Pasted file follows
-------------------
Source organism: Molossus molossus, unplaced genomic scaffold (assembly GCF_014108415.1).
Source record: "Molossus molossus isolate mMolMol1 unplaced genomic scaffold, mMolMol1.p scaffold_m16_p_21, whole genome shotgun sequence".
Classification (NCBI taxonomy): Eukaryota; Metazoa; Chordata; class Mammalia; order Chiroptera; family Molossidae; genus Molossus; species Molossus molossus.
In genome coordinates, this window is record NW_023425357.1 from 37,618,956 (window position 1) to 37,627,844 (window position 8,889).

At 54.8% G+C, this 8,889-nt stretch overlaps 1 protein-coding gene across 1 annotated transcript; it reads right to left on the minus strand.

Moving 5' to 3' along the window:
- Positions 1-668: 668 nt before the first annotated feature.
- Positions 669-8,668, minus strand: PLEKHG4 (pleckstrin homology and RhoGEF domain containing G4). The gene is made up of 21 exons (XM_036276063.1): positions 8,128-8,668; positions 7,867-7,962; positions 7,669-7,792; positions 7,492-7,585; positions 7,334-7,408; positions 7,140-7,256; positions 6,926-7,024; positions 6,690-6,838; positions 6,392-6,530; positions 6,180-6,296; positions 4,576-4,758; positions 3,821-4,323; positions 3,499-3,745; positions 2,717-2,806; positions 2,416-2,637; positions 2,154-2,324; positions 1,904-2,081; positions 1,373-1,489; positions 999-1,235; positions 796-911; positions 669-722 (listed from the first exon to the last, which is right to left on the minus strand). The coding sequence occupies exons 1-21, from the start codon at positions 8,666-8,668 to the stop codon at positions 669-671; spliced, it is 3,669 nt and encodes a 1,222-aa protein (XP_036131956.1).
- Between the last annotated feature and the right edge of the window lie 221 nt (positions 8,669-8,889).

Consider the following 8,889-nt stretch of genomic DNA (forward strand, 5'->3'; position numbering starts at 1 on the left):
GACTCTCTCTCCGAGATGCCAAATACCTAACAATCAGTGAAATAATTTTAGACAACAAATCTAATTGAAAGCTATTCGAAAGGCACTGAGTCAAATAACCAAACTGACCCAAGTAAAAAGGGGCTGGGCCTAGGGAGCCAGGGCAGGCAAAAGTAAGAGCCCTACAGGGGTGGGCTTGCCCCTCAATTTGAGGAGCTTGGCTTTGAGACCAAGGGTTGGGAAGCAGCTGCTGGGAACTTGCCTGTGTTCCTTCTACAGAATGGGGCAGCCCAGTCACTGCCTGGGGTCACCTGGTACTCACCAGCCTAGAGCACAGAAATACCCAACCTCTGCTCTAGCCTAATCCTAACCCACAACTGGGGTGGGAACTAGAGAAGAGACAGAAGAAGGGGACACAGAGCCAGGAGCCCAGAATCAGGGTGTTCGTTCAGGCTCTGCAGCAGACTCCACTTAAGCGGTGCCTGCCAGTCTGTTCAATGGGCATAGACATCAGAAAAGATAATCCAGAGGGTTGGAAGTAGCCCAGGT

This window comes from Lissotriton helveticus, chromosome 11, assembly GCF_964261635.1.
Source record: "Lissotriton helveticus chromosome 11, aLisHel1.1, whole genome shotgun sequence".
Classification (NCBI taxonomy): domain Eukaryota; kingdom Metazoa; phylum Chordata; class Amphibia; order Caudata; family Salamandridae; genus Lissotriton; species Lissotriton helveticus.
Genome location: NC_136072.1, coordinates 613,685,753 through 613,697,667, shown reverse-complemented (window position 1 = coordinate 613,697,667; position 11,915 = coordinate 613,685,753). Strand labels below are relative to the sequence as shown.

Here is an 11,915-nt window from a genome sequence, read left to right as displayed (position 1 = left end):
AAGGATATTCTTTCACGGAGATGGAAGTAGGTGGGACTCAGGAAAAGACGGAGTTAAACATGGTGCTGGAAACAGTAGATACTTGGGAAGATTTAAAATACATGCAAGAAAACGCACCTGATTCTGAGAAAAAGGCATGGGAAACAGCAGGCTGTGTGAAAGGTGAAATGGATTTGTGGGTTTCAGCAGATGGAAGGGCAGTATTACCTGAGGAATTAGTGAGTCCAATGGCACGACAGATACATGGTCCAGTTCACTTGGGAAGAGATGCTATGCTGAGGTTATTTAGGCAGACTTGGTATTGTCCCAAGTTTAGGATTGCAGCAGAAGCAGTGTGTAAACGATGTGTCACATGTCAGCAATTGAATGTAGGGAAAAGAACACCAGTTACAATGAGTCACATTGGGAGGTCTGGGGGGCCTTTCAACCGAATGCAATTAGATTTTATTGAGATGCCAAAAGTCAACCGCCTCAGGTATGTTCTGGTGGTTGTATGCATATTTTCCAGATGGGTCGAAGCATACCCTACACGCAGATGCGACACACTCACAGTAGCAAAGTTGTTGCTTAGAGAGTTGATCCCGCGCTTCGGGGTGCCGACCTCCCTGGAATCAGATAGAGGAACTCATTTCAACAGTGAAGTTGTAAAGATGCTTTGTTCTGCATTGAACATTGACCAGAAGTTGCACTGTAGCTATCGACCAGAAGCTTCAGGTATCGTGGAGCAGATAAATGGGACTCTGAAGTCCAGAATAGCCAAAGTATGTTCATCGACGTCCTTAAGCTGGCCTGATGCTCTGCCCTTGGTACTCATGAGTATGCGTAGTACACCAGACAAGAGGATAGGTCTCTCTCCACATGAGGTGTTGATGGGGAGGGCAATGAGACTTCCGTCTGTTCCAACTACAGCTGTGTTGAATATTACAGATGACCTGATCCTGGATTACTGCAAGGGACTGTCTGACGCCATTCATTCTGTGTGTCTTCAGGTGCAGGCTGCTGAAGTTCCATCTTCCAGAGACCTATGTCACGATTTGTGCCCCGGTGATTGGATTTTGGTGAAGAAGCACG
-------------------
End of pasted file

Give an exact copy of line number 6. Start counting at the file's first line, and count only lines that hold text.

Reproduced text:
Moving 5' to 3' along the window: